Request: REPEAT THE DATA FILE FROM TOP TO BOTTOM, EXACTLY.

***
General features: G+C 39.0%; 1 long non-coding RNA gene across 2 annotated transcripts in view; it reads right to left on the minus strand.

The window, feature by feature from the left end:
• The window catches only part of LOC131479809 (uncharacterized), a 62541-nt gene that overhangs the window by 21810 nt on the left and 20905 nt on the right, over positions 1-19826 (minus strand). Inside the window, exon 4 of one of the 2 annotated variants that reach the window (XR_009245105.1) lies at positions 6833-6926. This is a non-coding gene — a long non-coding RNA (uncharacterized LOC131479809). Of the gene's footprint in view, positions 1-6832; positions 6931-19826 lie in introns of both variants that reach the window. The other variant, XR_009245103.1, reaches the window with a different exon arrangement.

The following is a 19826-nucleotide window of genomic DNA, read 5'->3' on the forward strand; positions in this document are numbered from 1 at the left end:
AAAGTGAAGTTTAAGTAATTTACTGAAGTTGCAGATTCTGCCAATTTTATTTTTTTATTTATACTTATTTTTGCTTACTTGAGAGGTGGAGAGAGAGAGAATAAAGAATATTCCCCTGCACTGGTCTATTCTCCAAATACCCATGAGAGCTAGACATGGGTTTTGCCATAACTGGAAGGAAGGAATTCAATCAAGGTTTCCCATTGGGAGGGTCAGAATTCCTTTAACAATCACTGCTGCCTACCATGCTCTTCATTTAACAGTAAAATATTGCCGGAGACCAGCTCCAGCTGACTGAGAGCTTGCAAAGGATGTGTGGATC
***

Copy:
General features: G+C 39.0%; 1 long non-coding RNA gene across 2 annotated transcripts in view; it reads right to left on the minus strand.

The window, feature by feature from the left end:
• The window catches only part of LOC131479809 (uncharacterized), a 62541-nt gene that overhangs the window by 21810 nt on the left and 20905 nt on the right, over positions 1-19826 (minus strand). Inside the window, exon 4 of one of the 2 annotated variants that reach the window (XR_009245105.1) lies at positions 6833-6926. This is a non-coding gene — a long non-coding RNA (uncharacterized LOC131479809). Of the gene's footprint in view, positions 1-6832; positions 6931-19826 lie in introns of both variants that reach the window. The other variant, XR_009245103.1, reaches the window with a different exon arrangement.

The following is a 19826-nucleotide window of genomic DNA, read 5'->3' on the forward strand; positions in this document are numbered from 1 at the left end:
AAAGTGAAGTTTAAGTAATTTACTGAAGTTGCAGATTCTGCCAATTTTATTTTTTTATTTATACTTATTTTTGCTTACTTGAGAGGTGGAGAGAGAGAGAATAAAGAATATTCCCCTGCACTGGTCTATTCTCCAAATACCCATGAGAGCTAGACATGGGTTTTGCCATAACTGGAAGGAAGGAATTCAATCAAGGTTTCCCATTGGGAGGGTCAGAATTCCTTTAACAATCACTGCTGCCTACCATGCTCTTCATTTAACAGTAAAATATTGCCGGAGACCAGCTCCAGCTGACTGAGAGCTTGCAAAGGATGTGTGGATC